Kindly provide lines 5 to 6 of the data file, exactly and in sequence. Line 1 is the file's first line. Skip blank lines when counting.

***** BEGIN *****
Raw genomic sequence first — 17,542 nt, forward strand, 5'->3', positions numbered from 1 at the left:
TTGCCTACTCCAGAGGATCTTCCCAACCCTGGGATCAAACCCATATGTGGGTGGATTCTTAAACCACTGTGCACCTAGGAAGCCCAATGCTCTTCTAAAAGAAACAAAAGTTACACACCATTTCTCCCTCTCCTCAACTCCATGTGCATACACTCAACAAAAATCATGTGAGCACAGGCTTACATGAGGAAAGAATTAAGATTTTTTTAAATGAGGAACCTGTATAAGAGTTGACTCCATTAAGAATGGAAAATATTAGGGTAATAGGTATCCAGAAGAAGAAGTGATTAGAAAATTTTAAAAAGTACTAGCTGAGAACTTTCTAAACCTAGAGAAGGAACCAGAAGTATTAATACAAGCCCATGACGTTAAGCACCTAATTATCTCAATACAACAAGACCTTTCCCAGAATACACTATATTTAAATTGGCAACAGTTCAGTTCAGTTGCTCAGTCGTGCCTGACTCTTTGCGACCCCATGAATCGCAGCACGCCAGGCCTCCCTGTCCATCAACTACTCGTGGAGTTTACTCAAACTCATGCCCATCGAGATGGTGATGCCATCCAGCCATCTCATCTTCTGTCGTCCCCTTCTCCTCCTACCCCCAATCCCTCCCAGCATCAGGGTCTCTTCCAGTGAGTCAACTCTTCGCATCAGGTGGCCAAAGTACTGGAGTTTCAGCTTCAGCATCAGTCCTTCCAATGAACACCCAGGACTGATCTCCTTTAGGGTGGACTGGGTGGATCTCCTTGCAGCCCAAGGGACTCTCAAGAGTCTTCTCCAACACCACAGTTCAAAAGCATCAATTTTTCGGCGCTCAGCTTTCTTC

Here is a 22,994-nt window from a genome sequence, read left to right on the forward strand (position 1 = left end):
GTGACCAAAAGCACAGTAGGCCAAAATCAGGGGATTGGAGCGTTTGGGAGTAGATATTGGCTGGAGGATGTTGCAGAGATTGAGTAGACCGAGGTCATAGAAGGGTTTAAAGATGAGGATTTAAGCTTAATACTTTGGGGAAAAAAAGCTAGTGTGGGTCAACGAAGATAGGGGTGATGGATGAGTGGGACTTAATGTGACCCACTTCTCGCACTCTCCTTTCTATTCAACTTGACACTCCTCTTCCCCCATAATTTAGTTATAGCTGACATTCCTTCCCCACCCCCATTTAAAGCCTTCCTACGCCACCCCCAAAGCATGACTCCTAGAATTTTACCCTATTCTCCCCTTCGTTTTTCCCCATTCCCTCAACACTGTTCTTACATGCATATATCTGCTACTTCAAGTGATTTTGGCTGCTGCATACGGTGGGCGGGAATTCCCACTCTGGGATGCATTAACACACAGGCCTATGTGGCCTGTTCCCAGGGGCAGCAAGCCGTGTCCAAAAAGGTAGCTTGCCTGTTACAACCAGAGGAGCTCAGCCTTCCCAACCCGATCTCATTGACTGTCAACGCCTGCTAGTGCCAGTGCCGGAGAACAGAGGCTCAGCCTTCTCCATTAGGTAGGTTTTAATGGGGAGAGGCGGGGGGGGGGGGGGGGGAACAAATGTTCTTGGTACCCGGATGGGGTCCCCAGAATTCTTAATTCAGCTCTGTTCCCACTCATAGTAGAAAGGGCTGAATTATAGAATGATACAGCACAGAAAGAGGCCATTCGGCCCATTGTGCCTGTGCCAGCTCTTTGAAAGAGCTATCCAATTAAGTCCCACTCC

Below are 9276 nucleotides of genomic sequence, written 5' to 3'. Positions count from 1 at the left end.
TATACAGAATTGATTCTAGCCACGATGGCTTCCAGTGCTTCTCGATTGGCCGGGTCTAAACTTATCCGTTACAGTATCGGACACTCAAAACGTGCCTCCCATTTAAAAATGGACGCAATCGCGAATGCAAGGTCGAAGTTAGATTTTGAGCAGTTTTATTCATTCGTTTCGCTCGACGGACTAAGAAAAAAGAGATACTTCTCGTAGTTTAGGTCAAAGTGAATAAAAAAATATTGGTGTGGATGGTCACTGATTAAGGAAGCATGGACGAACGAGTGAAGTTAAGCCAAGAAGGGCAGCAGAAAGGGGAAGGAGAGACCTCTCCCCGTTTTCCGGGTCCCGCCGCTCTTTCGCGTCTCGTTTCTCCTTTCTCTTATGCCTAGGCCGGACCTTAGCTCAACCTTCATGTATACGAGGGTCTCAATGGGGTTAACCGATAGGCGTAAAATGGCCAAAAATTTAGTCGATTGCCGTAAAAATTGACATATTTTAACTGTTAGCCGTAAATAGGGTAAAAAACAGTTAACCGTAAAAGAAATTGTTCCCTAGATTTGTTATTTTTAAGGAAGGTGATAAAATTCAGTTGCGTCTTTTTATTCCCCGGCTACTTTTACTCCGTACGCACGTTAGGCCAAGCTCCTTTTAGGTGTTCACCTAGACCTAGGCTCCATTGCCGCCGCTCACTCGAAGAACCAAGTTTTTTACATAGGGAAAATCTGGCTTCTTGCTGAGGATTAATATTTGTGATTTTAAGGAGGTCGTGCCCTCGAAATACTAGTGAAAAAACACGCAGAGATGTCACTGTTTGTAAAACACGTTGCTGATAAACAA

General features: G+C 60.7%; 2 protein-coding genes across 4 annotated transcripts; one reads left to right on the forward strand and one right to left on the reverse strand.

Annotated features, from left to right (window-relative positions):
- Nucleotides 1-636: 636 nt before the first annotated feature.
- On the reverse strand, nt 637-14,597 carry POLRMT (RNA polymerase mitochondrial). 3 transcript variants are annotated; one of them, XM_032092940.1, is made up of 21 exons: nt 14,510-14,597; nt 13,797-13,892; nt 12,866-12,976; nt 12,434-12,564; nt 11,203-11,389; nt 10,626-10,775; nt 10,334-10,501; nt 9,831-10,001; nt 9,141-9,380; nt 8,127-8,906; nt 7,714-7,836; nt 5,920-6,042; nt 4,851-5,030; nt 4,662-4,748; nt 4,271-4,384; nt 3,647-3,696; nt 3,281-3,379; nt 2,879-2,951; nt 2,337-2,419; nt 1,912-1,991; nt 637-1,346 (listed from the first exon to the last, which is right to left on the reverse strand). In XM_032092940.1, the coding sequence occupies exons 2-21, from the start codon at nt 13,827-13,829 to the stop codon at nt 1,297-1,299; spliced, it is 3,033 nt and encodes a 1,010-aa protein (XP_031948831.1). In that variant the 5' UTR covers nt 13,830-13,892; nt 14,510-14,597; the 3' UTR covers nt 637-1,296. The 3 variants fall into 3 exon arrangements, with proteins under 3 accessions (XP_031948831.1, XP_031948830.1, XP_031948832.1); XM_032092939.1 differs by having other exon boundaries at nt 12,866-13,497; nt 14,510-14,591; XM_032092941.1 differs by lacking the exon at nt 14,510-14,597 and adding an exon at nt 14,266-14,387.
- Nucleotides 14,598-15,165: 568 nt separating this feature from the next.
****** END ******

Below are 9276 nucleotides of genomic sequence, written 5' to 3'. Positions count from 1 at the left end.
TATACAGAATTGATTCTAGCCACGATGGCTTCCAGTGCTTCTCGATTGGCCGGGTCTAAACTTATCCGTTACAGTATCGGACACTCAAAACGTGCCTCCCATTTAAAAATGGACGCAATCGCGAATGCAAGGTCGAAGTTAGATTTTGAGCAGTTTTATTCATTCGTTTCGCTCGACGGACTAAGAAAAAAGAGATACTTCTCGTAGTTTAGGTCAAAGTGAATAAAAAAATATTGGTGTGGATGGTCACTGATTAAGGAAGCATGGACGAACGAGTGAAGTTAAGCCAAGAAGGGCAGCAGAAAGGGGAAGGAGAGACCTCTCCCCGTTTTCCGGGTCCCGCCGCTCTTTCGCGTCTCGTTTCTCCTTTCTCTTATGCCTAGGCCGGACCTTAGCTCAACCTTCATGTATACGAGGGTCTCAATGGGGTTAACCGATAGGCGTAAAATGGCCAAAAATTTAGTCGATTGCCGTAAAAATTGACATATTTTAACTGTTAGCCGTAAATAGGGTAAAAAACAGTTAACCGTAAAAGAAATTGTTCCCTAGATTTGTTATTTTTAAGGAAGGTGATAAAATTCAGTTGCGTCTTTTTATTCCCCGGCTACTTTTACTCCGTACGCACGTTAGGCCAAGCTCCTTTTAGGTGTTCACCTAGACCTAGGCTCCATTGCCGCCGCTCACTCGAAGAACCAAGTTTTTTACATAGGGAAAATCTGGCTTCTTGCTGAGGATTAATATTTGTGATTTTAAGGAGGTCGTGCCCTCGAAATACTAGTGAAAAAACACGCAGAGATGTCACTGTTTGTAAAACACGTTGCTGATAAACAA